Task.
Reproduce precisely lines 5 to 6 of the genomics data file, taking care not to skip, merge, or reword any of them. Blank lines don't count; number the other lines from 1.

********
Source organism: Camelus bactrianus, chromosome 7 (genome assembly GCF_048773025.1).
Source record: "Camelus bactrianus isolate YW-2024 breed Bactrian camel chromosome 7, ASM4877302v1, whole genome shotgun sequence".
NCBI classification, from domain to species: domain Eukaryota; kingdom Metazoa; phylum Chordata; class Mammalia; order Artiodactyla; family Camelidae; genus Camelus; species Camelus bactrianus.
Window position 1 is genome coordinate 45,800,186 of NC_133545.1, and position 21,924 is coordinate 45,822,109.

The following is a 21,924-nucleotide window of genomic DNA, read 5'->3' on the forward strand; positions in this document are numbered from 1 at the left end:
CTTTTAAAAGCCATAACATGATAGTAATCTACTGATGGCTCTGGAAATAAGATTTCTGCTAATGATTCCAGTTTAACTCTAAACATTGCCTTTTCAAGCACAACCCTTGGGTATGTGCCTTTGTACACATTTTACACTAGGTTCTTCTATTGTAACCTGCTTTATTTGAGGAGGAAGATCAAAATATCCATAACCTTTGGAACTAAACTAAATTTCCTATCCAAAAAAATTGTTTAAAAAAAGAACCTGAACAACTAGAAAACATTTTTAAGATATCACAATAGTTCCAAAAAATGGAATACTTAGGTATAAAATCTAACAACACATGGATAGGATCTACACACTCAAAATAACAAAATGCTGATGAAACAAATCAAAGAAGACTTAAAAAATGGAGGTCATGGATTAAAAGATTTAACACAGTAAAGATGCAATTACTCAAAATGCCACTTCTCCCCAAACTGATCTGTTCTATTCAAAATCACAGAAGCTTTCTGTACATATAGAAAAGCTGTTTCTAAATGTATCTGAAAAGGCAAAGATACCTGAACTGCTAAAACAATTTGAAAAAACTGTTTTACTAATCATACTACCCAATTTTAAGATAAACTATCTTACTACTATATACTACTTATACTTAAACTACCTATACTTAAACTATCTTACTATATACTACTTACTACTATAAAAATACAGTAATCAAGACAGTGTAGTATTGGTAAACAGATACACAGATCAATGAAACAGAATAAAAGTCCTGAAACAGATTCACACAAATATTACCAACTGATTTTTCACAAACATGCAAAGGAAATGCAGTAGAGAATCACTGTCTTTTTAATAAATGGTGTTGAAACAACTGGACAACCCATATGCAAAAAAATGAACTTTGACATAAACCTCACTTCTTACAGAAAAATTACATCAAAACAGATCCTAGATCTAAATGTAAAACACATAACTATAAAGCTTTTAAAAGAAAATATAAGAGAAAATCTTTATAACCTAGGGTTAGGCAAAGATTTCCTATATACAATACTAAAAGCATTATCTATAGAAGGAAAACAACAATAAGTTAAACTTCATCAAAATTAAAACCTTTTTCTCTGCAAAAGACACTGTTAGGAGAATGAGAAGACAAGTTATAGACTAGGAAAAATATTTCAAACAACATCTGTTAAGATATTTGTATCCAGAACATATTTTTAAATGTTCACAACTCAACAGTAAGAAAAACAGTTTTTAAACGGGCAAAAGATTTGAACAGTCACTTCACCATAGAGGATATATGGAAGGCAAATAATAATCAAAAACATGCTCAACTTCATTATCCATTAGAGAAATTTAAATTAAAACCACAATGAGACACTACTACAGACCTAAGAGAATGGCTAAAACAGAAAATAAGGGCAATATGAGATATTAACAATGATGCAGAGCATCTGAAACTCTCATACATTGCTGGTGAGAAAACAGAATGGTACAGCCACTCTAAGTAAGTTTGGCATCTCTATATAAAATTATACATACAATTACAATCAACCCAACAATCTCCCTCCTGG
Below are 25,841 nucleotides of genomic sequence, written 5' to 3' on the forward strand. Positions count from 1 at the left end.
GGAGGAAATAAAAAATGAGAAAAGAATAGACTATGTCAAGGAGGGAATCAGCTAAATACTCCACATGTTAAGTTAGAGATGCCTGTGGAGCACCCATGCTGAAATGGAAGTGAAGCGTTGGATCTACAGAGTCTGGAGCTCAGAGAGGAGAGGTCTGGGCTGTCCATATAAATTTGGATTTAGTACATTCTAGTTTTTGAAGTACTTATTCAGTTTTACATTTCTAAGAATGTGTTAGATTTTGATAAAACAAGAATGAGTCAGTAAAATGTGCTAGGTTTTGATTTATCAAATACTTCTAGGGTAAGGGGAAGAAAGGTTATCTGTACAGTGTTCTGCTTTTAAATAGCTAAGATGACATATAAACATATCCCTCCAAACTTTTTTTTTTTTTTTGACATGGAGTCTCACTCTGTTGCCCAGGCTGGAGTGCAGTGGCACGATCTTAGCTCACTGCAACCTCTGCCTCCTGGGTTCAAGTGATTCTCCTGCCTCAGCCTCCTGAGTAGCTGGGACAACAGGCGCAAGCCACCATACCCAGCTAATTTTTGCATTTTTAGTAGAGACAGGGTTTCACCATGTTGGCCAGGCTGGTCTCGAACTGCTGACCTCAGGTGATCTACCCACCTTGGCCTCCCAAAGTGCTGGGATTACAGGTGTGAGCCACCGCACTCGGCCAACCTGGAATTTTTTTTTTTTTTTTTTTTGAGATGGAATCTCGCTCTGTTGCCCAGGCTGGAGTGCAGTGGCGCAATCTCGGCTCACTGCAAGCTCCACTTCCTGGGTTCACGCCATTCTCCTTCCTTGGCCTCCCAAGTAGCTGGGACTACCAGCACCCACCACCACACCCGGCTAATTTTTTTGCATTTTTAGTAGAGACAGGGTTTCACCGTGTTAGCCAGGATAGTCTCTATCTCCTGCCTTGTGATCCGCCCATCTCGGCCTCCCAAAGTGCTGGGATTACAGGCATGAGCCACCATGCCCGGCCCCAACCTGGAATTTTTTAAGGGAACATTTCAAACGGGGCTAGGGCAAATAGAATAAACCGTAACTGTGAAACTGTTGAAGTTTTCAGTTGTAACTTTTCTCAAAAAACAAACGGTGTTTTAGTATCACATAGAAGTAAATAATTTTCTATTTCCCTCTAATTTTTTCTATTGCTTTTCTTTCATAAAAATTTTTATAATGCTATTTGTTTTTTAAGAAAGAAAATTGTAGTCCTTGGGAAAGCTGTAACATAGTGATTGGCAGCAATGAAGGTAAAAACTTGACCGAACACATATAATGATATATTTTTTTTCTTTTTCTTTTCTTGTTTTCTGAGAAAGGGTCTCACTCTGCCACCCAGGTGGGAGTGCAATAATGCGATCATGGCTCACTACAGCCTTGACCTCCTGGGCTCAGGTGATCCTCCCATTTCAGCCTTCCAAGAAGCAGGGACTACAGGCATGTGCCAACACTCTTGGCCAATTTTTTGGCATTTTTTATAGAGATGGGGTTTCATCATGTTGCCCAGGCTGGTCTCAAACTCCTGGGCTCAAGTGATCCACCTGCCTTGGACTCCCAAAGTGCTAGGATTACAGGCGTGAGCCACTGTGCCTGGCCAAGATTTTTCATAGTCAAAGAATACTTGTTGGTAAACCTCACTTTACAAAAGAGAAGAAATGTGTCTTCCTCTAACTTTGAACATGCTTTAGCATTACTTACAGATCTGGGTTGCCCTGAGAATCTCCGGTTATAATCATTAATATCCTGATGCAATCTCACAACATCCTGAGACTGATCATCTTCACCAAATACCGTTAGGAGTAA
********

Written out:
The following is a 21,924-nucleotide window of genomic DNA, read 5'->3' on the forward strand; positions in this document are numbered from 1 at the left end:
CTTTTAAAAGCCATAACATGATAGTAATCTACTGATGGCTCTGGAAATAAGATTTCTGCTAATGATTCCAGTTTAACTCTAAACATTGCCTTTTCAAGCACAACCCTTGGGTATGTGCCTTTGTACACATTTTACACTAGGTTCTTCTATTGTAACCTGCTTTATTTGAGGAGGAAGATCAAAATATCCATAACCTTTGGAACTAAACTAAATTTCCTATCCAAAAAAATTGTTTAAAAAAAGAACCTGAACAACTAGAAAACATTTTTAAGATATCACAATAGTTCCAAAAAATGGAATACTTAGGTATAAAATCTAACAACACATGGATAGGATCTACACACTCAAAATAACAAAATGCTGATGAAACAAATCAAAGAAGACTTAAAAAATGGAGGTCATGGATTAAAAGATTTAACACAGTAAAGATGCAATTACTCAAAATGCCACTTCTCCCCAAACTGATCTGTTCTATTCAAAATCACAGAAGCTTTCTGTACATATAGAAAAGCTGTTTCTAAATGTATCTGAAAAGGCAAAGATACCTGAACTGCTAAAACAATTTGAAAAAACTGTTTTACTAATCATACTACCCAATTTTAAGATAAACTATCTTACTACTATATACTACTTATACTTAAACTACCTATACTTAAACTATCTTACTATATACTACTTACTACTATAAAAATACAGTAATCAAGACAGTGTAGTATTGGTAAACAGATACACAGATCAATGAAACAGAATAAAAGTCCTGAAACAGATTCACACAAATATTACCAACTGATTTTTCACAAACATGCAAAGGAAATGCAGTAGAGAATCACTGTCTTTTTAATAAATGGTGTTGAAACAACTGGACAACCCATATGCAAAAAAATGAACTTTGACATAAACCTCACTTCTTACAGAAAAATTACATCAAAACAGATCCTAGATCTAAATGTAAAACACATAACTATAAAGCTTTTAAAAGAAAATATAAGAGAAAATCTTTATAACCTAGGGTTAGGCAAAGATTTCCTATATACAATACTAAAAGCATTATCTATAGAAGGAAAACAACAATAAGTTAAACTTCATCAAAATTAAAACCTTTTTCTCTGCAAAAGACACTGTTAGGAGAATGAGAAGACAAGTTATAGACTAGGAAAAATATTTCAAACAACATCTGTTAAGATATTTGTATCCAGAACATATTTTTAAATGTTCACAACTCAACAGTAAGAAAAACAGTTTTTAAACGGGCAAAAGATTTGAACAGTCACTTCACCATAGAGGATATATGGAAGGCAAATAATAATCAAAAACATGCTCAACTTCATTATCCATTAGAGAAATTTAAATTAAAACCACAATGAGACACTACTACAGACCTAAGAGAATGGCTAAAACAGAAAATAAGGGCAATATGAGATATTAACAATGATGCAGAGCATCTGAAACTCTCATACATTGCTGGTGAGAAAACAGAATGGTACAGCCACTCTAAGTAAGTTTGGCATCTCTATATAAAATTATACATACAATTACAATCAACCCAACAATCTCCCTCCTGG